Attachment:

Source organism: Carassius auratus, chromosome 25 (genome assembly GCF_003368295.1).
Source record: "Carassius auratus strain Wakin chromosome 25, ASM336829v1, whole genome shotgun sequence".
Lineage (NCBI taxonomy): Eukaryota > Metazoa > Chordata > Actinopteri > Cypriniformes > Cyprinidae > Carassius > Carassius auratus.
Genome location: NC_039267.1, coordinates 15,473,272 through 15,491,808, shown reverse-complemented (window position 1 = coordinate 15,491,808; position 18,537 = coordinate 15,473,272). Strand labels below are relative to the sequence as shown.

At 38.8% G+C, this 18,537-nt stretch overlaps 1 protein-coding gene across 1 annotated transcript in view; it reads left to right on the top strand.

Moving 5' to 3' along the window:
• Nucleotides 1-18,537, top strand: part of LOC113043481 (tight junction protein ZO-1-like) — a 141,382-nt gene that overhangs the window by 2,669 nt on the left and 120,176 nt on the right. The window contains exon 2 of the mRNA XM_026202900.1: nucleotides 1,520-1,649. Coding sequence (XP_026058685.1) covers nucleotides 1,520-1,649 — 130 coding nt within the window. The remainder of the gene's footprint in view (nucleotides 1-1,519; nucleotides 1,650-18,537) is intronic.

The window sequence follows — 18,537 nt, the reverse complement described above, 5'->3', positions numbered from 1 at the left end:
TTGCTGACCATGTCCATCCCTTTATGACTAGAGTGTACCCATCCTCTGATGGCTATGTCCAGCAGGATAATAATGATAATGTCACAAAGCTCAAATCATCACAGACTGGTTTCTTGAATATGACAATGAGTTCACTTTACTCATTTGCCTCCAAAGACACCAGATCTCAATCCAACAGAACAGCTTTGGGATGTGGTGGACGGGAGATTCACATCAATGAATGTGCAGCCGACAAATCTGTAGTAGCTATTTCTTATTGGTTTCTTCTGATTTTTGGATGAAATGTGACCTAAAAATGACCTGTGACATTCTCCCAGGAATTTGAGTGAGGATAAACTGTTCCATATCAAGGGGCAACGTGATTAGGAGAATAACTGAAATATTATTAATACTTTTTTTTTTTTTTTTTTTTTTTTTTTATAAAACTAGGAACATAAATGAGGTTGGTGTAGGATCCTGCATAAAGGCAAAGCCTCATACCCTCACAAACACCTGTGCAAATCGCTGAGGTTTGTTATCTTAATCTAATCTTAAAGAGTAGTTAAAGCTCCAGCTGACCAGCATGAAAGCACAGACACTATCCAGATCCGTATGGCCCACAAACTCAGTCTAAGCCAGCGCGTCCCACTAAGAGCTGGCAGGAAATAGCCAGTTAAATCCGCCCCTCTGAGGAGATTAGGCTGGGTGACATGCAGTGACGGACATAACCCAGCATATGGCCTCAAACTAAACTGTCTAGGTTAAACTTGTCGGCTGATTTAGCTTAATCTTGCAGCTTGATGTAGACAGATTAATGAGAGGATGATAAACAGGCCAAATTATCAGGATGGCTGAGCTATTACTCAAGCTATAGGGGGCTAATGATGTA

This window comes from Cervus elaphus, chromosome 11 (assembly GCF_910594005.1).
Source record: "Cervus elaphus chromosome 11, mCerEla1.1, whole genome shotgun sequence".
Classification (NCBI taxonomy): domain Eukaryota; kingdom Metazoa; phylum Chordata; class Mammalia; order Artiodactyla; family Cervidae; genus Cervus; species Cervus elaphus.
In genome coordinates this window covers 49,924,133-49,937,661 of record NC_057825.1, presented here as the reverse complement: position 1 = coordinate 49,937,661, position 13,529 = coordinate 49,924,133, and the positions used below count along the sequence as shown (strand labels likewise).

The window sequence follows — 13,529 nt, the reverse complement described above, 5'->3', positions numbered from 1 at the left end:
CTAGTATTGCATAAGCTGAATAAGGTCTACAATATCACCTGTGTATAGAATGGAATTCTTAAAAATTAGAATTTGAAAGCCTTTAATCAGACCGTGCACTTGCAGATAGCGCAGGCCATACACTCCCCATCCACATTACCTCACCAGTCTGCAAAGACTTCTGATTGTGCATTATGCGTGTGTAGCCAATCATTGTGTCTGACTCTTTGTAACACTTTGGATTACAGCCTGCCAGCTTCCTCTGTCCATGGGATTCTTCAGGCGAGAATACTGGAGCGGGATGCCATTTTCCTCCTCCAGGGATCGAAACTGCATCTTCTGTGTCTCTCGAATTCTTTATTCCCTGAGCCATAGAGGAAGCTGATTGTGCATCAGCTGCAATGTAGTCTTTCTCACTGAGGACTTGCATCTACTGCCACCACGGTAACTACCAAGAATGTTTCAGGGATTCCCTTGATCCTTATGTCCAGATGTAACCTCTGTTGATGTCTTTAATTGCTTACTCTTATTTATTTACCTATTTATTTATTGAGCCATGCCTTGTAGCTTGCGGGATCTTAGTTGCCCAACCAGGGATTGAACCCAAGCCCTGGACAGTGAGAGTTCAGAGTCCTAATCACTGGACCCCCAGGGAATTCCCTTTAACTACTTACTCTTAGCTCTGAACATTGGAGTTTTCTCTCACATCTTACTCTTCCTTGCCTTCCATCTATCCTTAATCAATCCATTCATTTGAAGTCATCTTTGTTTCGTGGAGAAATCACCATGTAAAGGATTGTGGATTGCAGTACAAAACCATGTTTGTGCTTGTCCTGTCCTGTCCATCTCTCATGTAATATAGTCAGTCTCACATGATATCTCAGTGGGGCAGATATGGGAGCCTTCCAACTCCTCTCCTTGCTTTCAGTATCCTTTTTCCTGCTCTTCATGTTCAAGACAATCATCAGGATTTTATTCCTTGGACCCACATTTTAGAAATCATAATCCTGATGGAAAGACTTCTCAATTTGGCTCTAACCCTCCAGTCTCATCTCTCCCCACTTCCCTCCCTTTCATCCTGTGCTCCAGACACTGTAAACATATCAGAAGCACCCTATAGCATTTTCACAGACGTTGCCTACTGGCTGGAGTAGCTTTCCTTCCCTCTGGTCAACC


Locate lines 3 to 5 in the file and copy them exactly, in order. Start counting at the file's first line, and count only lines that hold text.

Lineage (NCBI taxonomy): Eukaryota > Metazoa > Chordata > Actinopteri > Cypriniformes > Cyprinidae > Carassius > Carassius auratus.
Genome location: NC_039267.1, coordinates 15,473,272 through 15,491,808, shown reverse-complemented (window position 1 = coordinate 15,491,808; position 18,537 = coordinate 15,473,272). Strand labels below are relative to the sequence as shown.

At 38.8% G+C, this 18,537-nt stretch overlaps 1 protein-coding gene across 1 annotated transcript in view; it reads left to right on the top strand.